Japan and China signed $2.6 billion in business deals and touted their warmer ties on Friday during a rare visit to Beijing by Japanese Prime Minister Shinzo Abe as both face trade challenges from US President Donald Trump.
Premier Li Keqiang greeted Abe as Japan’s flag flew outside the opulent Great Hall of the People across from Tiananmen Square, and they reviewed an honour guard before going inside for talks.
Relations between Asia’s two biggest economies have improved in recent years after they sunk to new lows in 2012 when Tokyo “nationalised” disputed islands claimed by Beijing.
Addressing a joint press conference, Abe said that the two leaders had agreed to “play a constructive role for the sake of this region’s peace and prosperity”.
“I believe active trade will deepen ties between Japanese and Chinese peoples further,” he said.
“Now, international conditions are unstable, and uncertainties have increased,” Li said, adding that the countries’ economic cooperation would “benefit the development of global free trade”.
The relationship has rapidly warmed up as Trump has slapped massive tariffs on China while also targeting Japanese exports in his effort to cut US trade deficits, despite touting his personal bonds with Abe and Chinese President Xi Jinping.
Abe travelled with nearly 1,000 delegates from Japanese companies, who struck 500 deals worth a total of $2.6 billion, Li said, without providing details.
The companies are eager for increased access to China’s massive market, while Beijing is interested in Japanese technology and corporate know-how.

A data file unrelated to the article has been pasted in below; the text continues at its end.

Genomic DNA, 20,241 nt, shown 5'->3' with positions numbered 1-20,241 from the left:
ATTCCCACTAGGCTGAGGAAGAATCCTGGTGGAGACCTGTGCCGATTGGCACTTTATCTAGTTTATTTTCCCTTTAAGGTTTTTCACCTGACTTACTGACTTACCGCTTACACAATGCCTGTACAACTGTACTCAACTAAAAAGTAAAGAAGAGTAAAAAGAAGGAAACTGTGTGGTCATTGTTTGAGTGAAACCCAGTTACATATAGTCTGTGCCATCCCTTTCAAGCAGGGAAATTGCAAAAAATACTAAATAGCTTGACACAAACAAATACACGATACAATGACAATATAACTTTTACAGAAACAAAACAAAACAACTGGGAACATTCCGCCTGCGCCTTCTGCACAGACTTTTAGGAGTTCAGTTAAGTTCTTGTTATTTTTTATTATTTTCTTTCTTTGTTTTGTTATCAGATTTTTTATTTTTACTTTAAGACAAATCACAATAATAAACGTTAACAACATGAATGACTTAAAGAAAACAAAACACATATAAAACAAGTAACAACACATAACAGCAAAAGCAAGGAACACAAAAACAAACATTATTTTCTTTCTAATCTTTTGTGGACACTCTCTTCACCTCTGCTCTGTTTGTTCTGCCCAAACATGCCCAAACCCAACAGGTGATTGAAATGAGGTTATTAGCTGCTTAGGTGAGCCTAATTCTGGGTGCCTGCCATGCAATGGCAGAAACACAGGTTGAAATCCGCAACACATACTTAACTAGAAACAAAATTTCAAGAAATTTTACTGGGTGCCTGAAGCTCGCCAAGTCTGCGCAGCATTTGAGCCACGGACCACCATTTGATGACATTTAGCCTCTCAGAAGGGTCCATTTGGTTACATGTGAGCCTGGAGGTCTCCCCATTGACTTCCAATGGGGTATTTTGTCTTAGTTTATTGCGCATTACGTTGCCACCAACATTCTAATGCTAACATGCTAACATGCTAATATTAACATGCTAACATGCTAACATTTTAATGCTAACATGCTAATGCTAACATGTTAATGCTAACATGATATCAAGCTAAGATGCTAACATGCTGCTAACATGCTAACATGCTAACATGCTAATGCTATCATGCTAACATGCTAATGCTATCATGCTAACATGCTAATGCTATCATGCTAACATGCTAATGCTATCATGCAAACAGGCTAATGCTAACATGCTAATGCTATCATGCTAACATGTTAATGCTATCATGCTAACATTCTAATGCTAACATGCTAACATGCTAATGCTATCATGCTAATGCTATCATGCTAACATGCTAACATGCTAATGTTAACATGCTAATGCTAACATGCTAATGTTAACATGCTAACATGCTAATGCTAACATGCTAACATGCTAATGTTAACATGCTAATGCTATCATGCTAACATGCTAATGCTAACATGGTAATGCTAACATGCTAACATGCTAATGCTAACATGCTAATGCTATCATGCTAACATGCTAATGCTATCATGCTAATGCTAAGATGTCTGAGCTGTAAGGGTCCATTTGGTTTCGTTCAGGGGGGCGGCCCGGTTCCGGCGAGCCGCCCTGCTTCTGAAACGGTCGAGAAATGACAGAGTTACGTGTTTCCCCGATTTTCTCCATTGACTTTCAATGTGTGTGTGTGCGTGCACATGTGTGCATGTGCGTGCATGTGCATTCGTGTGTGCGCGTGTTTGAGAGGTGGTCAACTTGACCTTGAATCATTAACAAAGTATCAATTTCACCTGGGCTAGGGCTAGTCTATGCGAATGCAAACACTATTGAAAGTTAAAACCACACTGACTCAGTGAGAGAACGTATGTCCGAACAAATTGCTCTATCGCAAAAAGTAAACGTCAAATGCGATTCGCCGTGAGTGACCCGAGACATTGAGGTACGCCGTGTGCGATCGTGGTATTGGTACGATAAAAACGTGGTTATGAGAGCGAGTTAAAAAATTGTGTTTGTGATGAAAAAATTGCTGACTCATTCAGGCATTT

“Though the US is quite an influential factor in China-Japan ties, the effect is limited,” China’s nationalistic Global Times said in an editorial.
“If Beijing and Tokyo intend to plan their future bilateral relationship based on Washington’s attitude, they will only get lost,” the state-run daily said.
The two leaders also oversaw the signing of several political agreements, including a currency swap deal and a mechanism to avoid accidental clashes between their militaries which often come in contact in the disputed East China Sea.
The last official visit to Beijing by a Japanese prime minister was in 2011. Since an awkward 2014 encounter between Abe and Xi on the sidelines of a summit, there have been ministerial visits by both sides and a softening of rhetoric.
Li visited Tokyo in May.
Abe’s three-day trip, which began Thursday, sets up the possibility that Xi will visit Japan next year.
Abe and Li already met on Thursday during a reception to celebrate the signing of the treaty that put Japanese and Chinese relations back on track after World War II.
But territorial disputes continue to cause frictions.
Just days before Abe’s trip, Tokyo lodged an official complaint after Chinese ships cruised around the disputed islands that Tokyo calls the Senkaku and Beijing labels the Diaoyu islands.
China has long denounced Japan for what it says is an insufficiently contrite attitude towards its role in World War II.
But ahead of the trip, Beijing has taken a more cordial stance than it has in the past.
Japanese media have reported Abe is hoping the visit will produce a soft power win in the form of some panda diplomacy, with zoos in Sendai and Kobe apparently angling for new additions.